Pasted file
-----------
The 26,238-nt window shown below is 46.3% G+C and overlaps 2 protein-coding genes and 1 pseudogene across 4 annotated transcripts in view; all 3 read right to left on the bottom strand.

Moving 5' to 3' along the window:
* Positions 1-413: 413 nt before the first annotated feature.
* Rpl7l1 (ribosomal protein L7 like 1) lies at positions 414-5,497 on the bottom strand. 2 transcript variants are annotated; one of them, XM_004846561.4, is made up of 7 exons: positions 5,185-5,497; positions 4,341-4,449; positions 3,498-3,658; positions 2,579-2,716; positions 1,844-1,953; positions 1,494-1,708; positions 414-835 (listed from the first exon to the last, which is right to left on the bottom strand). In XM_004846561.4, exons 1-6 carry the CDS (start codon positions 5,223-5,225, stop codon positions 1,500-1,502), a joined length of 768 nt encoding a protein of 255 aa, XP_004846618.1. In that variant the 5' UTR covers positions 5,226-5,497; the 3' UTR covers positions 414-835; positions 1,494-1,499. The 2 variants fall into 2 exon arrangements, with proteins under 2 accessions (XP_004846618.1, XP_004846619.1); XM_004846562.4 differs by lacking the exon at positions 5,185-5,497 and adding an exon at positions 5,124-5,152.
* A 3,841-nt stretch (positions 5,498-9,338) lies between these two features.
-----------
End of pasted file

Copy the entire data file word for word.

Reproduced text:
The 26,238-nt window shown below is 46.3% G+C and overlaps 2 protein-coding genes and 1 pseudogene across 4 annotated transcripts in view; all 3 read right to left on the bottom strand.

Moving 5' to 3' along the window:
* Positions 1-413: 413 nt before the first annotated feature.
* Rpl7l1 (ribosomal protein L7 like 1) lies at positions 414-5,497 on the bottom strand. 2 transcript variants are annotated; one of them, XM_004846561.4, is made up of 7 exons: positions 5,185-5,497; positions 4,341-4,449; positions 3,498-3,658; positions 2,579-2,716; positions 1,844-1,953; positions 1,494-1,708; positions 414-835 (listed from the first exon to the last, which is right to left on the bottom strand). In XM_004846561.4, exons 1-6 carry the CDS (start codon positions 5,223-5,225, stop codon positions 1,500-1,502), a joined length of 768 nt encoding a protein of 255 aa, XP_004846618.1. In that variant the 5' UTR covers positions 5,226-5,497; the 3' UTR covers positions 414-835; positions 1,494-1,499. The 2 variants fall into 2 exon arrangements, with proteins under 2 accessions (XP_004846618.1, XP_004846619.1); XM_004846562.4 differs by lacking the exon at positions 5,185-5,497 and adding an exon at positions 5,124-5,152.
* A 3,841-nt stretch (positions 5,498-9,338) lies between these two features.